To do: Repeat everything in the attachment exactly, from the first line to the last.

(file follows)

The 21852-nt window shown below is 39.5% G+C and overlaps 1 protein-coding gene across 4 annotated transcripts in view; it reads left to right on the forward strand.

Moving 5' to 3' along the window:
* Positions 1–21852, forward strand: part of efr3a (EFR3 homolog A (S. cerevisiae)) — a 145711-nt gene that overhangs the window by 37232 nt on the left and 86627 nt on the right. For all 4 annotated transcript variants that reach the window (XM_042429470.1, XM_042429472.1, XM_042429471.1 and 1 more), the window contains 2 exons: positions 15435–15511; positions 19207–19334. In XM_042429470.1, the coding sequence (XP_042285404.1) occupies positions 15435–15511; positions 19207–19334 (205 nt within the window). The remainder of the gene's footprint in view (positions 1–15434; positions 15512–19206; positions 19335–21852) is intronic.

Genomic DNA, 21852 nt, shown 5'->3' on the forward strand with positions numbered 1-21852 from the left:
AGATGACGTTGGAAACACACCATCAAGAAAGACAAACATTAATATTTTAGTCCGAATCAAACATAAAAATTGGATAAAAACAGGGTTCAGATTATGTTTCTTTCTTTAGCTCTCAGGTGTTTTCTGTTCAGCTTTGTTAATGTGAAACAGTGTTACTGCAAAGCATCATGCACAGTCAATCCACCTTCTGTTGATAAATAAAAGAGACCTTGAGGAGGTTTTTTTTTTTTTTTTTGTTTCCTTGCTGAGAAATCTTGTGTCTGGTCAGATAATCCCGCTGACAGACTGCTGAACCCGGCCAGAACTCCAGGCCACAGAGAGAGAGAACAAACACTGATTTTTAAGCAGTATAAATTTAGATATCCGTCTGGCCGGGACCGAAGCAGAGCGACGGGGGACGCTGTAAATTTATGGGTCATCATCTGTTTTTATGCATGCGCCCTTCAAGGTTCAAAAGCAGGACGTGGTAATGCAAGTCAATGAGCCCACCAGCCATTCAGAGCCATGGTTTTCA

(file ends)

The 21852-nt window shown below is 39.5% G+C and overlaps 1 protein-coding gene across 4 annotated transcripts in view; it reads left to right on the forward strand.

Moving 5' to 3' along the window:
* Positions 1–21852, forward strand: part of efr3a (EFR3 homolog A (S. cerevisiae)) — a 145711-nt gene that overhangs the window by 37232 nt on the left and 86627 nt on the right. For all 4 annotated transcript variants that reach the window (XM_042429470.1, XM_042429472.1, XM_042429471.1 and 1 more), the window contains 2 exons: positions 15435–15511; positions 19207–19334. In XM_042429470.1, the coding sequence (XP_042285404.1) occupies positions 15435–15511; positions 19207–19334 (205 nt within the window). The remainder of the gene's footprint in view (positions 1–15434; positions 15512–19206; positions 19335–21852) is intronic.

Genomic DNA, 21852 nt, shown 5'->3' on the forward strand with positions numbered 1-21852 from the left:
AGATGACGTTGGAAACACACCATCAAGAAAGACAAACATTAATATTTTAGTCCGAATCAAACATAAAAATTGGATAAAAACAGGGTTCAGATTATGTTTCTTTCTTTAGCTCTCAGGTGTTTTCTGTTCAGCTTTGTTAATGTGAAACAGTGTTACTGCAAAGCATCATGCACAGTCAATCCACCTTCTGTTGATAAATAAAAGAGACCTTGAGGAGGTTTTTTTTTTTTTTTTTGTTTCCTTGCTGAGAAATCTTGTGTCTGGTCAGATAATCCCGCTGACAGACTGCTGAACCCGGCCAGAACTCCAGGCCACAGAGAGAGAGAACAAACACTGATTTTTAAGCAGTATAAATTTAGATATCCGTCTGGCCGGGACCGAAGCAGAGCGACGGGGGACGCTGTAAATTTATGGGTCATCATCTGTTTTTATGCATGCGCCCTTCAAGGTTCAAAAGCAGGACGTGGTAATGCAAGTCAATGAGCCCACCAGCCATTCAGAGCCATGGTTTTCA